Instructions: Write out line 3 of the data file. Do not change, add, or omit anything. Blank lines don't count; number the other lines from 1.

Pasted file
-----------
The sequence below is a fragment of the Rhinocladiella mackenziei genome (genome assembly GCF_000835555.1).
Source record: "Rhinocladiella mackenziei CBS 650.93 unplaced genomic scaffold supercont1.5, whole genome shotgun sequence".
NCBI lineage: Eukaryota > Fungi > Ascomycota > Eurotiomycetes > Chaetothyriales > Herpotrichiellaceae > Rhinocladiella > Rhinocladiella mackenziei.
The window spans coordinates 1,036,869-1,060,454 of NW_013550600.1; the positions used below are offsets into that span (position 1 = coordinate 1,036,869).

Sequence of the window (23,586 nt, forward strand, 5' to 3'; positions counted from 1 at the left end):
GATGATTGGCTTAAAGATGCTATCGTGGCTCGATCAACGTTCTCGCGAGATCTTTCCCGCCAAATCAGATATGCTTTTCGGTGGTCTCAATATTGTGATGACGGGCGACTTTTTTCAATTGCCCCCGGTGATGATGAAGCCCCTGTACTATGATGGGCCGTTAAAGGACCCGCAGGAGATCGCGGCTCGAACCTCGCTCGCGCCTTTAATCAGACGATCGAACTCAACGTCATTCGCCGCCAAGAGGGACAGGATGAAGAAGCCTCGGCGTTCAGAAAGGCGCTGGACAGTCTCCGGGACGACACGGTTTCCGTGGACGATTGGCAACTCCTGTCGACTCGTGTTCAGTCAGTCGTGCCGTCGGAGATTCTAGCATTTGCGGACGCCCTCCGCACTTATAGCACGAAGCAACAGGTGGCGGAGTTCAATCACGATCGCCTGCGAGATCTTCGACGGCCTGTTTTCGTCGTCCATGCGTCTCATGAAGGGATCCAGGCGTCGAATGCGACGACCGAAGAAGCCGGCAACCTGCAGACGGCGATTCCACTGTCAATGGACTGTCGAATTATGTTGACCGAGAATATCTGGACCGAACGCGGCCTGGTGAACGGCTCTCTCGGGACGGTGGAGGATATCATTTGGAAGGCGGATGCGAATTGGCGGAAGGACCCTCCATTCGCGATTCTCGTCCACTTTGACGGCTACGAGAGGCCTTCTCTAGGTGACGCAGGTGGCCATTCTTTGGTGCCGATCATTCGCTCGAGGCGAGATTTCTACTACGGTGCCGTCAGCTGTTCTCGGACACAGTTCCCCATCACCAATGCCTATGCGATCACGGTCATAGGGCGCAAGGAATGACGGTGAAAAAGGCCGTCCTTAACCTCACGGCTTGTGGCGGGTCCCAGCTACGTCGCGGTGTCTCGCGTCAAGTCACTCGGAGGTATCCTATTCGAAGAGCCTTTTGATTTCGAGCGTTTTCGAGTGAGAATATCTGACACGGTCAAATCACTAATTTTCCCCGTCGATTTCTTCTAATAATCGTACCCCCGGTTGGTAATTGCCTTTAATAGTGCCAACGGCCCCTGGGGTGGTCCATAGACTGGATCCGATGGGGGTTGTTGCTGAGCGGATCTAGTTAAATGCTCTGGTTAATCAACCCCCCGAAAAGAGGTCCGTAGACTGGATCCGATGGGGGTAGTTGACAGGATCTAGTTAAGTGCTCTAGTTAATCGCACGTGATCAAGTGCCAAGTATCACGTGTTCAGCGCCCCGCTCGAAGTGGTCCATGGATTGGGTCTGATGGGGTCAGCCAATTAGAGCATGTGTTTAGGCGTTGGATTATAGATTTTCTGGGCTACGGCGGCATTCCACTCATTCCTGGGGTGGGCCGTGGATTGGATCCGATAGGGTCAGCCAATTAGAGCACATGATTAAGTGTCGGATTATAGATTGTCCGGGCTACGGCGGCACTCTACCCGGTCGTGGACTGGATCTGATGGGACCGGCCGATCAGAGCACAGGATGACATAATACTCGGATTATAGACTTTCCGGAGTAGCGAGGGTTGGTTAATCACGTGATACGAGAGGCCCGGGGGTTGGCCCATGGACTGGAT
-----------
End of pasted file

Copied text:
NCBI lineage: Eukaryota > Fungi > Ascomycota > Eurotiomycetes > Chaetothyriales > Herpotrichiellaceae > Rhinocladiella > Rhinocladiella mackenziei.